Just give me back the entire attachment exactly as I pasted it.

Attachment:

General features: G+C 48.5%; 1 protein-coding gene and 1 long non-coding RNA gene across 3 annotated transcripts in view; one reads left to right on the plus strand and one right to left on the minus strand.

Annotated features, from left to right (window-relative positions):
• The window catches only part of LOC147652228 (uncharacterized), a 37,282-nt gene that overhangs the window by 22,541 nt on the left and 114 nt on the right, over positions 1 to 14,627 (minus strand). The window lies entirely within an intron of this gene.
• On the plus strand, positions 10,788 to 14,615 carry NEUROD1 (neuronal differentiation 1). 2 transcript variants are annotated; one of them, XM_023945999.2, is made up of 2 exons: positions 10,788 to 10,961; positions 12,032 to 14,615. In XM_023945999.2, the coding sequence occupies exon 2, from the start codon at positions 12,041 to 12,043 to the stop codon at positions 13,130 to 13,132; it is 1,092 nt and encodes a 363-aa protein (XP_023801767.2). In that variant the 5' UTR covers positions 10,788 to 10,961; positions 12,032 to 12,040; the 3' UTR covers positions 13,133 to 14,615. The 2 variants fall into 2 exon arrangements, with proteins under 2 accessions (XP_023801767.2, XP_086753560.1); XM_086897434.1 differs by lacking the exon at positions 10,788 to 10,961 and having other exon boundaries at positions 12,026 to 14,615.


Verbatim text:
General features: G+C 48.5%; 1 protein-coding gene and 1 long non-coding RNA gene across 3 annotated transcripts in view; one reads left to right on the plus strand and one right to left on the minus strand.

Annotated features, from left to right (window-relative positions):
• The window catches only part of LOC147652228 (uncharacterized), a 37,282-nt gene that overhangs the window by 22,541 nt on the left and 114 nt on the right, over positions 1 to 14,627 (minus strand). The window lies entirely within an intron of this gene.
• On the plus strand, positions 10,788 to 14,615 carry NEUROD1 (neuronal differentiation 1). 2 transcript variants are annotated; one of them, XM_023945999.2, is made up of 2 exons: positions 10,788 to 10,961; positions 12,032 to 14,615. In XM_023945999.2, the coding sequence occupies exon 2, from the start codon at positions 12,041 to 12,043 to the stop codon at positions 13,130 to 13,132; it is 1,092 nt and encodes a 363-aa protein (XP_023801767.2). In that variant the 5' UTR covers positions 10,788 to 10,961; positions 12,032 to 12,040; the 3' UTR covers positions 13,133 to 14,615. The 2 variants fall into 2 exon arrangements, with proteins under 2 accessions (XP_023801767.2, XP_086753560.1); XM_086897434.1 differs by lacking the exon at positions 10,788 to 10,961 and having other exon boundaries at positions 12,026 to 14,615.